Explanation: The range() function generates a sequence of numbers. range(1, 11) generates numbers from 1 to 10.

Question 18: Insert a code snippet to check if the value 5 exists in the vector vector = [1, 2, 3, 4, 5].

```if 5 in vector:
print("5 is in the vector")
```

Explanation: The in operator checks if an element exists in a list.

Question 19: Sort the following code snippet to create a vector vector = [10, 20, 30] and then replace the second element with 25.

1. a) vector[1] = 25 b) vector = [10, 20, 30]

Answer: b) vector = [10, 20, 30]
a) vector[1] = 25

Explanation: First, the vector is created. Then, the second element (index 1) is replaced with 25.

Question 20: Complete the code to iterate over the elements of vector = [1, 2, 3] and print each element:

```for element in ___:
print(element)
```

```		for element in vector:
print(element)
```

Explanation: The for loop iterates over each element in the list.

Question 21: Insert a code snippet to extend the vector vector = [1, 2, 3] with another vector [4, 5, 6].

Answer: vector.extend([4, 5, 6])

Explanation: The extend() method appends elements from another iterable (in this case, a list) to the end of the list.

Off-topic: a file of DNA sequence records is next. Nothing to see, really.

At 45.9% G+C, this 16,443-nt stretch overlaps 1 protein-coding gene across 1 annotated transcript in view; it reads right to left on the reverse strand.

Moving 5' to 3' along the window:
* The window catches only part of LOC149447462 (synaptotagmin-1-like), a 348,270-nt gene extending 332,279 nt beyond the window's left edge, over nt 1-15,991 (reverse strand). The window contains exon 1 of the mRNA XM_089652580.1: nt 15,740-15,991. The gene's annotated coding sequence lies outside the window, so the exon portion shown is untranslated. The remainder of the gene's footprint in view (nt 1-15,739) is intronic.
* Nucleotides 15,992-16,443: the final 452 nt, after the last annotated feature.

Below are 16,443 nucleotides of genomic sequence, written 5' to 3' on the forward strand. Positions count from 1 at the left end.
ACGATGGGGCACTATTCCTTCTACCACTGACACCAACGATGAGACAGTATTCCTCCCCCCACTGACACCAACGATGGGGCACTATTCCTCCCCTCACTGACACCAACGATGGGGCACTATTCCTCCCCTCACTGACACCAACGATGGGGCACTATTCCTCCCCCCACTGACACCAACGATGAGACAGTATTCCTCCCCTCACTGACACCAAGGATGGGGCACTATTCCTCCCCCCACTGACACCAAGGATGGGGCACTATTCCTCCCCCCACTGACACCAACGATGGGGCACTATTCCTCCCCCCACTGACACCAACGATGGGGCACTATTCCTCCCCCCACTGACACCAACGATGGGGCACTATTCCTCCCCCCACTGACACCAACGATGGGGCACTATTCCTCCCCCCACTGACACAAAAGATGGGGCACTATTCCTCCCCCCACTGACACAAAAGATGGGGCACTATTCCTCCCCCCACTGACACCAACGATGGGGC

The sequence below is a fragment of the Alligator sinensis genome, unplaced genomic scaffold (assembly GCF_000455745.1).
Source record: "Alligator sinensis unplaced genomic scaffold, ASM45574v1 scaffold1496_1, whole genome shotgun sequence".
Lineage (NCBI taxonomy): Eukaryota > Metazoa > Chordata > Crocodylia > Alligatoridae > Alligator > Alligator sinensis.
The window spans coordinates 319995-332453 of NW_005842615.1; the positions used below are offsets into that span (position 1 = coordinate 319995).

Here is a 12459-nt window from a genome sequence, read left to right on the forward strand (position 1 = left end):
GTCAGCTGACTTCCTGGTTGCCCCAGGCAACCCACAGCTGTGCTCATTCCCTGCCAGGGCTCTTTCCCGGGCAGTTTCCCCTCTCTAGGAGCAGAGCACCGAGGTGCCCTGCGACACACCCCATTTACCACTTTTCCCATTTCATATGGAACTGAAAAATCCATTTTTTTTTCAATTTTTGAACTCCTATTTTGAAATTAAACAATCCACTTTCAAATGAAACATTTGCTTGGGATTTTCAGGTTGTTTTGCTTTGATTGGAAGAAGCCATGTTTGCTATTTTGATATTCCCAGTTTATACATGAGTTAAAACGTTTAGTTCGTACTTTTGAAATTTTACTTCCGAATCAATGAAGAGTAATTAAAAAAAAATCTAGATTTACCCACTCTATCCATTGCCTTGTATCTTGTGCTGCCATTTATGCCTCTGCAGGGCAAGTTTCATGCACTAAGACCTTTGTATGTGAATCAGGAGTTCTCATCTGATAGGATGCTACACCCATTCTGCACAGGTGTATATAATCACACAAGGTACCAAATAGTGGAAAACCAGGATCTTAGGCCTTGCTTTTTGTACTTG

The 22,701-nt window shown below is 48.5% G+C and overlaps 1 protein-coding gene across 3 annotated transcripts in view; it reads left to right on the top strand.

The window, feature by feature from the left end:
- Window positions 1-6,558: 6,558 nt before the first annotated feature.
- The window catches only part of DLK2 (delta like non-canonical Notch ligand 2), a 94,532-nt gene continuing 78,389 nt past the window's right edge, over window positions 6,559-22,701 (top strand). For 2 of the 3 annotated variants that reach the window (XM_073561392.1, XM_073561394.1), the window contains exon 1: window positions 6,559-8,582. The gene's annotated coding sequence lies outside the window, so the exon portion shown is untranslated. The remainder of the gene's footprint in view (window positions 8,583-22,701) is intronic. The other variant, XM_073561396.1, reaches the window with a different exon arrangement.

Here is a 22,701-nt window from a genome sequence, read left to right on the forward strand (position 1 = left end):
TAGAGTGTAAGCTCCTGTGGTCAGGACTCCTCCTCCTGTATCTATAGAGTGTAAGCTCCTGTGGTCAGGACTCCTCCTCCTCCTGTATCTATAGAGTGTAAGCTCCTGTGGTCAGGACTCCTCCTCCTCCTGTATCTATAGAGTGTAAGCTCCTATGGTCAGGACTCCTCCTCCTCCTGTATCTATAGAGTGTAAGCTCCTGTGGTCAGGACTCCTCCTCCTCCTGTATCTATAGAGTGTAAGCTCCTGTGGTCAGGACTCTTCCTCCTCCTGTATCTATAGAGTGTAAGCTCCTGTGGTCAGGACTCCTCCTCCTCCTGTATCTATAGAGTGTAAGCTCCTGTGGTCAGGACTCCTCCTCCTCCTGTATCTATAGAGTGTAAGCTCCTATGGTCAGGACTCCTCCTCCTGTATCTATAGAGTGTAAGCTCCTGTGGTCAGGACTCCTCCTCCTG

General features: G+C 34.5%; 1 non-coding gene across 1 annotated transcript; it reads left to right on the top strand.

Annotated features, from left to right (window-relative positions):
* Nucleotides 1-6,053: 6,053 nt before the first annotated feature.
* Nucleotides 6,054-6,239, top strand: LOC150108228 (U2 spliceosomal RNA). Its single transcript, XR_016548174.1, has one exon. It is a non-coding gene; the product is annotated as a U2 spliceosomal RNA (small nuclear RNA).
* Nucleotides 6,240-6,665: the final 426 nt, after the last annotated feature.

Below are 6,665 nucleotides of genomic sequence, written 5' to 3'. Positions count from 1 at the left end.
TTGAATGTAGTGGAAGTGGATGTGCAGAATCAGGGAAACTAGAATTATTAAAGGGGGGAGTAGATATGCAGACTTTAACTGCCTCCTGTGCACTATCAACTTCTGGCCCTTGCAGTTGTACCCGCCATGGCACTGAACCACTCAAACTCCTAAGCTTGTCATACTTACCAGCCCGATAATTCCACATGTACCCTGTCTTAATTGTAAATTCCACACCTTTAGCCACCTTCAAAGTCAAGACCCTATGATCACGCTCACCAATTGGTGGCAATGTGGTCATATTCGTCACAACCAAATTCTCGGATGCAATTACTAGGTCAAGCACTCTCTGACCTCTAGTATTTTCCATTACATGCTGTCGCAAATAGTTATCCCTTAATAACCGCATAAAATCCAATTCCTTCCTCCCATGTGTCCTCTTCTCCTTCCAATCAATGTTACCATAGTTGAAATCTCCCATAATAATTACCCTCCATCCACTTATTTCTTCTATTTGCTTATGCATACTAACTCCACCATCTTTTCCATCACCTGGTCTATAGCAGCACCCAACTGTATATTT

Question 22: Which of the following statements are true about lists in Python? (Select all that apply)

1. Lists are mutable.
2. Lists can contain elements of different data types.
3. Lists are created using parentheses ().
4. Lists can have duplicate elements.

Answer: a) Lists are mutable.
b) Lists can contain elements of different data types.
d) Lists can have duplicate elements.

Explanation: Lists are mutable, can contain elements of different data types, and can have duplicate elements. Lists are created using square brackets [], not parentheses.

Question 23: Fill in the blank to create a list containing only the even numbers from 2 to 10:

```vector = [2, ___, 6, 8, 10]
```

Answer: vector = [2, 4, 6, 8, 10]

Explanation: The even numbers between 2 and 10 are 2, 4, 6, 8, 10.

Question 24: Complete the code to clear all elements from the vector vector = [1, 2, 3]:

`vector.___()`

Explanation: The clear() method removes all elements from the list, resulting in an empty list.

Question 25: What does the following code do?

```vector = [1, 2, 3]
vector[1:3] = [4, 5]
print(vector)
```
1. Replaces the second and third elements with 4 and 5
2. Appends 4 and 5 to the end of the list
3. Inserts 4 and 5 at the beginning of the list
4. Raises an error

Answer: a) Replaces the second and third elements with 4 and 5

Explanation: The slicing operation vector[1:3] = [4, 5] replaces the elements at index 1 and 2 with 4 and 5, resulting in [1, 4, 5].